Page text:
In today’s digital era, every field has been associated with technology and the medical field is not an exception. Though the world is discovering medicines for every severe disease, the cure has not been found for the tiny problems occurring in daily life like hiccups. Humans are interested to know about the changes occurring in our bodies and hiccups are one of them.
Science is a curiosity that makes us explore and discover miracle happenings in the world. Many people apart from Covid googled about hiccups more than any other problems. We the Homosapiens have experienced hiccups many times in our lives, and many of us don’t know the reasons why it occurs and cures have not been found so far. Most people get more hiccups and the reason is still a million-dollar question.
Everything About Hiccups Its Causes, And Remedies
Hiccups are associated with the diaphragm, a muscle that sits below the lungs and near the stomach. The diaphragm contracts and the chest expands when you breathe in. The rapid intake of air causes a “hic” sound which provokes the quick closure of glottis causing “up” and hence it is a ‘hiccup’.
A circuit includes vague and phrenic nerves that extend from the brain to the abdomen with branches reaching the diaphragm and other internal organs like the stomach, spleen, liver, intestines, and kidneys. The displeasure in the circuit will cause hiccups. Hiccups in the fetus are considered as a breathing exercise for babies to breathe properly once they are born.
- Acid reflux, eating too much, or eating spicy food.
- Consuming carbonated beverages and alcohol
- Smoking can also cause hiccups
- Eating spicy food will chemically affect the stomach which is near the diaphragm which stimulates the muscle to twitch and send signals to the brain to hiccup.
- Anything which exasperates the digestive or respiratory tract can cause hiccups.
- Consuming recreational drugs and opiates
- Emotional situations like laughing, anxiety, or getting excited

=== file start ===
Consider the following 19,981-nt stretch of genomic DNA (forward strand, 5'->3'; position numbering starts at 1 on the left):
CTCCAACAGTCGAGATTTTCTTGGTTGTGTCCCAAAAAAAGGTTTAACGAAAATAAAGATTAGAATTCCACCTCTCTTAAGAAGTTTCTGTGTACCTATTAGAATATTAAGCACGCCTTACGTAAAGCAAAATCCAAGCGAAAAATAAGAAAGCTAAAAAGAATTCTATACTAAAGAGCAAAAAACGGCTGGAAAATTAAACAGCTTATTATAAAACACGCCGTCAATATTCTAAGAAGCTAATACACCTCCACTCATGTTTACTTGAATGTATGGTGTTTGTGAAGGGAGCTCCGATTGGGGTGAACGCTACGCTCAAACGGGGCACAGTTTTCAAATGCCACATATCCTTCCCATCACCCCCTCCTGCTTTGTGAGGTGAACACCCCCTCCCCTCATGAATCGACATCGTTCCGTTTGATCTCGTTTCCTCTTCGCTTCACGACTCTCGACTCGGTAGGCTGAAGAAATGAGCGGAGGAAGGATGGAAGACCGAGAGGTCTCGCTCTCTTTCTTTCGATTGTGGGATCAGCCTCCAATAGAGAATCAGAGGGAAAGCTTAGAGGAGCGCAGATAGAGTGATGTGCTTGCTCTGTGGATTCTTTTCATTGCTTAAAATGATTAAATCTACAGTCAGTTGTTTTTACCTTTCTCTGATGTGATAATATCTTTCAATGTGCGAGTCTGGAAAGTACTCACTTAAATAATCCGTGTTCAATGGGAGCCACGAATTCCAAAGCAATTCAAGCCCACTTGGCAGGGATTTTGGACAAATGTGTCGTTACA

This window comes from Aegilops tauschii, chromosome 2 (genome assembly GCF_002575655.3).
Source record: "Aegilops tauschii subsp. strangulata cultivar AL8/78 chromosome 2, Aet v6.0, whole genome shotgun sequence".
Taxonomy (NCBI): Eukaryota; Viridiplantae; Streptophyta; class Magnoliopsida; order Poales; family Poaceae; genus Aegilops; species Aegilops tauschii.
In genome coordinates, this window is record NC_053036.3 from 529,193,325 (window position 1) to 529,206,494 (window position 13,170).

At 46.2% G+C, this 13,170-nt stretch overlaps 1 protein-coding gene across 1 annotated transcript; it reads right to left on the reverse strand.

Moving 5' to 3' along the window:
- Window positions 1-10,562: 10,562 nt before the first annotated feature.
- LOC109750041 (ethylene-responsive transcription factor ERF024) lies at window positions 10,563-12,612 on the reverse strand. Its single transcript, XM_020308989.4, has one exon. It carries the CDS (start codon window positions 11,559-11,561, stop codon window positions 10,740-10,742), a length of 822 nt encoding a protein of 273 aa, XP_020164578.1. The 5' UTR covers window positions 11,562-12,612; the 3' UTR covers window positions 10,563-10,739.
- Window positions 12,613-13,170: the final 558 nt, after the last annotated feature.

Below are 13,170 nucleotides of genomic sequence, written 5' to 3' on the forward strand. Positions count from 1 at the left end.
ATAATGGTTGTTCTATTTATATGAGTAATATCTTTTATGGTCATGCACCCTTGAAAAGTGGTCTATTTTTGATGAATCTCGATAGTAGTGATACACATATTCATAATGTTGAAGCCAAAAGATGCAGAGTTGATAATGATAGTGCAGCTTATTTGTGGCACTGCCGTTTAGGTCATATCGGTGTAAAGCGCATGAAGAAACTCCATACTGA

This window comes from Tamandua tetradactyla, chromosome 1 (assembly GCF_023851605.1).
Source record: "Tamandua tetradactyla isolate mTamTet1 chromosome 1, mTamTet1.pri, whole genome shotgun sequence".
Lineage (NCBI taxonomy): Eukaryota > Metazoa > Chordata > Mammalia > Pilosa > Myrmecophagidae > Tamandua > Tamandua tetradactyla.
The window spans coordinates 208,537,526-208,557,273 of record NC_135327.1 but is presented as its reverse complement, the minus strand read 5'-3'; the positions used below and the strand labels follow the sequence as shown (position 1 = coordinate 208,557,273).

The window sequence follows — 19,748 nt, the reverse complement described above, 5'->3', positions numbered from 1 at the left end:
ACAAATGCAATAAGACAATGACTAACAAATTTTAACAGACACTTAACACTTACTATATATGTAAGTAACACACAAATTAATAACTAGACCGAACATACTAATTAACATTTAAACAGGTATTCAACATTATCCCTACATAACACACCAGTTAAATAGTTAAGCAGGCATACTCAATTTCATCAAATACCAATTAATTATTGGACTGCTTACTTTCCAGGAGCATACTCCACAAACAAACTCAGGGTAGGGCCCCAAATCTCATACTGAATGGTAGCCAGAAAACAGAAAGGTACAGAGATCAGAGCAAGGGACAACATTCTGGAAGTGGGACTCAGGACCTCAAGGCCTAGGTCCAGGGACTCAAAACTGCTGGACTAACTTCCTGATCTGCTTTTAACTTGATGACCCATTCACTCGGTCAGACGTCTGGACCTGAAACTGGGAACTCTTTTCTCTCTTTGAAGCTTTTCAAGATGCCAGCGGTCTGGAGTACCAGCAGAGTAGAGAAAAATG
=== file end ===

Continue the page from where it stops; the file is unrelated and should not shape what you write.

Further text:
- Temperature changes and shaving or stroking the throat
- Lack of sleep, mineral deficiencies, and poor posture
- Rare causes are in people with pneumonia, Parkinson’s disease, tumors, and multiple sclerosis may have more frequent hiccups.
- Gulping more water or granulated sugar
- Someone scaring
- Holding the breath
- Pull-on your tongue
- Sucking a lemon wedge
- For extreme cases, sedatives and muscle relaxants can be prescribed
The doctors find it difficult to locate the irritation that causes hiccups, and the people don’t know if they are taking correct remedies, but it somewhat targets the muscles. The remedies like breathing and drinking induce the long contraction and scarring therapy will impact the nerves associated with hiccups and thus stop the hiccups.
Scientific communities say that all mammals get hiccups and there is no particular reason why some people get more hiccups. It can be because of the diaphragm, which can be more attached to the stomach in one person than the other. There is no clear evidence stating the physiological role in hiccups. The hiccups can vary from person to person and can also last for days, weeks, or years. Average hiccups per minute range from four to sixty.
Hiccups are short-lived, but it is advised to visit the doctor for longer than two days because extended hiccups can be a severe problem. People with diabetes and kidney disease have prolonged hiccups, the reason for this can be the underlying disease or the medicine’s side effects.
There are educational guesses about the purpose of hiccups which. Scientists explained that during evolution, when the organism’s life moved from water to land, they needed something to prevent water from going into the lungs, and the scientists propose that as hiccups.
Research is not done for those that are not dangerous to human health and hiccups are one of them. There is no scientific evidence to prove the exact causes and remedies for hiccups.
With over 15 years as a practicing journalist, Nikki Attkisson found herself at Powdersville Post now after working at several other publications. She is an award-winning journalist with an entrepreneurial spirit and worked as a journalist covering technology, innovation, environmental issues, politics, health etc. Nikki Attkisson has also worked on product development, content strategy, and editorial management for numerous media companies. She began her career at local news stations and worked as a reporter in national newspapers.